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New Latter-day Saint temple in Tooele area announced; renovations coming to 4 more

By Sean Walker, KSL.com | Updated - Apr. 7, 2019 at 5:01 p.m. | Posted - Apr. 7, 2019 at 4:01 p.m.



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SALT LAKE CITY — At the close of the 189th Annual General Conference of The Church of Jesus Christ of Latter-day Saints, President Russell M. Nelson announced eight new temples for the faith.

The new temples will be built in Pago Pago, American Samoa; Okinawa City, Japan; Tooele Valley, Utah; Moses Lake, Washington; San Pedro Sula, Honduras; Antofagosta, Chile; Budapest, Hungary; and Neiafu, Tonga.

The new temples will bring the total number worldwide to 209, with 162 in operation and 47 more under construction or announced.

"We regard the temple as the most sacred structure of the church," President Nelson said. "As we announce plans to construct a new temple, it becomes part of our sacred history."

The Tooele Valley temple will provide service to several communities in Tooele County, including Tooele, Stansbury Park, Grantsville and Wendover, among others. It’s the second-largest county in Utah. The state counts 2.1 million church members among its 3.2 million residents.

The church has at least a dozen stakes, or geographical areas that encompass several congregations, in Tooele, according to the Tooele Transcript Bulletin, up from as few as two in 1972.

The new temple in Tooele will be the state’s 21st temple, joining Bountiful, Brigham City, Cedar City, Draper, Logan, Jordan River, Manti, Monticello, Mount Timpanogos, Ogden, Oquirrh Mountain, Payson, Provo City Center, Provo, St. George, Salt Lake and Vernal. Additional temples have been announced in Layton, Saratoga Springs and Washington County.

In addition, President Nelson announced plans to renovate and restore several "pioneer-era" temples of the church. The church had previously announced the St. George Utah Temple, which was the first in the modern era to be completed and dedicated, would be among those temples.

"The earliest ones stand as monuments to the faith and vision of our beloved pioneers," he said. "Each temple constructed by them resulted from their great personal sacrifice and effort.

"Ours is a sacred responsibility to care for them. Therefore, these pioneer temples will soon undergo a period of renewal and refreshing — and for some, a major restoration. Efforts will be made to preserve the unique historicity of each temple whenever possible, preserving the inspiring beauty and unique craftsmanship of generations long-since passed."

President Nelson added that the temples in Manti, Logan and Salt Lake, as well as the attached Temple Square and plaza next to the Church Office Building, will undergo significant renovations. Further details of the Salt Lake renovations will be provided Friday, April 19.

"This work will require that each temple be closed for a period of time," President Nelson said. "Church members may continue to enjoy temple worship and service in other temples nearby. When each project is completed, each historic temple will be rededicated."

Church president Russell M. Nelson announced Sunday, April 7, 2019, that the Salt Lake temple will soon be extensively renovated. The church's Temple Square and the plaza outside the church office building in downtown Salt Lake City will also see significant "refreshing." Additional information will be provided Friday, April 19, President Nelson said. (Photo: Spenser Heaps, KSL)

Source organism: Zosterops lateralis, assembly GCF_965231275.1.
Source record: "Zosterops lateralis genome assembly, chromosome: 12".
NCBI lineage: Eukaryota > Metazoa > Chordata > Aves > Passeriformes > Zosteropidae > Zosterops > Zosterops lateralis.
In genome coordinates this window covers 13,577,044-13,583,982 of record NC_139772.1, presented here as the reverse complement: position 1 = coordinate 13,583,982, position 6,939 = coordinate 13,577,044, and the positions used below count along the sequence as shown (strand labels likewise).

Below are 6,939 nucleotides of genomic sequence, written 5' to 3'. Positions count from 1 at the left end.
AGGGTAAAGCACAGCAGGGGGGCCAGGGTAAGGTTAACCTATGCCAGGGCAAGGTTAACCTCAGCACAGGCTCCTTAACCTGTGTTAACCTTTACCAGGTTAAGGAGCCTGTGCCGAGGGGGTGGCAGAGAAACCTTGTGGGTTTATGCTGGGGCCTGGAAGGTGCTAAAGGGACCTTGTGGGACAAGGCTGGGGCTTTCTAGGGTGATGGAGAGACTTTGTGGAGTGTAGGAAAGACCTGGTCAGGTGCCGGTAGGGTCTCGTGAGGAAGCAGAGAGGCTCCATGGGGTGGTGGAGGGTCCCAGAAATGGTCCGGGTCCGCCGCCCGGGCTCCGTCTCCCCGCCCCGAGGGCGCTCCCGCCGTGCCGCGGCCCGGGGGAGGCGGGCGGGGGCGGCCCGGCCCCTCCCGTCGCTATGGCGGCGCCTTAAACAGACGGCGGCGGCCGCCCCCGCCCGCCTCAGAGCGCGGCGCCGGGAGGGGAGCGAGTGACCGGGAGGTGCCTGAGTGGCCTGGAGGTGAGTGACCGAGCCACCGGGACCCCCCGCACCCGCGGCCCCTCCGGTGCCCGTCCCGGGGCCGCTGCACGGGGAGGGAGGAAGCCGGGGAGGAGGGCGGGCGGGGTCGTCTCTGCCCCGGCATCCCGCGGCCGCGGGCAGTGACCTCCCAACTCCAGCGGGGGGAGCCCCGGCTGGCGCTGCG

American Samoa and Budapest will receive their first temples, while Tonga and Honduras will each receive a second temple in the country, Chile will receive its third, and Japan and Washington will each receive their fourth.

The Pago Pago temple will serve the U.S territory that currently houses 16,390 Latter-day Saints — or approximately 30 percent of the population in the area. The island nation is among the densest concentrations of Latter-day Saints in the world.

The church previously announced a temple in Pago Pago in 1977. But with a move toward smaller temples in 1980, the First Presidency moved the location to Apia in what was then-Western Samoa, according to lds.org.

Nearly 30 years later, members of the church in Pago Pago will get their own temple.

The temple in Budapest will be the first in Hungary and the 14th in Europe. Hungary is home to 5,250 Latter-day Saints spread out across 22 congregations, but the nearest operating temples prior to Sunday’s announcement were in Bern, Switzerland; Frankfurt, Germany; or Kyiv, Ukraine, depending on the direction of travel.

The country with the densest Latter-day Saint population, Tonga, will construct its second temple in Neiafu. The Polynesian kingdom has more than 65,000 members, or approximately 60 percent of the population, but has only had one temple since the dedication of the Nuku’alofa temple in 1983.

The church has been in Tonga since 1891.

San Pedro Sula will be the second temple in Honduras and seventh in Central America. The church currently has 178,200 members in Honduras, a jump from 6,300 as recently as 1980.

Antofagasta will be the third temple in Chile, and first since the temple in Concepcion was dedicated in October 2018. More than 595,000 Latter-day Saints live in Chile, where the church has been recognized since the 1950s.

Temples are not regular places of Sunday worship for members of The Church of Jesus Christ of Latter-day Saints. They are different from the thousands of regular chapels and meetinghouses used all over the world for regular Sunday services.

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